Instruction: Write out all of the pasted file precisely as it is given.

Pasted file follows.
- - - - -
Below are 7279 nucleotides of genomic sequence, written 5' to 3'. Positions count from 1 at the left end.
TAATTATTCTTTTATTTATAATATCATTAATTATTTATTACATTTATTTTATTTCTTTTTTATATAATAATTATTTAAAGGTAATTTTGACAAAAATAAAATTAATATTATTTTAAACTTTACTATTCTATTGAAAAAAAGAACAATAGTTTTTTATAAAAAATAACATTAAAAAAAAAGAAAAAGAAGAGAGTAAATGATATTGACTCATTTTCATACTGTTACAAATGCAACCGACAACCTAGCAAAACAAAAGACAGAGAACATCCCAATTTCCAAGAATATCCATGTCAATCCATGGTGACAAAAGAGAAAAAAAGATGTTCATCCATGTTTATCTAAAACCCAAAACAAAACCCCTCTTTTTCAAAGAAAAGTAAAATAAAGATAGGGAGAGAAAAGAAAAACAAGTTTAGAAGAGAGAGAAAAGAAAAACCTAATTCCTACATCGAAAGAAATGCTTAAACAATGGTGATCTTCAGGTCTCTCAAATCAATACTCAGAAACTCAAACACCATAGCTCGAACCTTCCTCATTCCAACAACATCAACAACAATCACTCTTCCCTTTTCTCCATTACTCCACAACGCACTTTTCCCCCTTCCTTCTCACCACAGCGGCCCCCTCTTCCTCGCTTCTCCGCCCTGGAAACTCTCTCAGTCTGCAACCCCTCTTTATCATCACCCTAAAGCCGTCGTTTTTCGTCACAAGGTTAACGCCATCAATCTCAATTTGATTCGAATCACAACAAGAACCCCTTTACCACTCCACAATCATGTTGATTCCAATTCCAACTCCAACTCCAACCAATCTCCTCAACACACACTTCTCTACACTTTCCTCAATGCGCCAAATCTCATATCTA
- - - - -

Below are 7279 nucleotides of genomic sequence, written 5' to 3'. Positions count from 1 at the left end.
TAATTATTCTTTTATTTATAATATCATTAATTATTTATTACATTTATTTTATTTCTTTTTTATATAATAATTATTTAAAGGTAATTTTGACAAAAATAAAATTAATATTATTTTAAACTTTACTATTCTATTGAAAAAAAGAACAATAGTTTTTTATAAAAAATAACATTAAAAAAAAAGAAAAAGAAGAGAGTAAATGATATTGACTCATTTTCATACTGTTACAAATGCAACCGACAACCTAGCAAAACAAAAGACAGAGAACATCCCAATTTCCAAGAATATCCATGTCAATCCATGGTGACAAAAGAGAAAAAAAGATGTTCATCCATGTTTATCTAAAACCCAAAACAAAACCCCTCTTTTTCAAAGAAAAGTAAAATAAAGATAGGGAGAGAAAAGAAAAACAAGTTTAGAAGAGAGAGAAAAGAAAAACCTAATTCCTACATCGAAAGAAATGCTTAAACAATGGTGATCTTCAGGTCTCTCAAATCAATACTCAGAAACTCAAACACCATAGCTCGAACCTTCCTCATTCCAACAACATCAACAACAATCACTCTTCCCTTTTCTCCATTACTCCACAACGCACTTTTCCCCCTTCCTTCTCACCACAGCGGCCCCCTCTTCCTCGCTTCTCCGCCCTGGAAACTCTCTCAGTCTGCAACCCCTCTTTATCATCACCCTAAAGCCGTCGTTTTTCGTCACAAGGTTAACGCCATCAATCTCAATTTGATTCGAATCACAACAAGAACCCCTTTACCACTCCACAATCATGTTGATTCCAATTCCAACTCCAACTCCAACCAATCTCCTCAACACACACTTCTCTACACTTTCCTCAATGCGCCAAATCTCATATCTA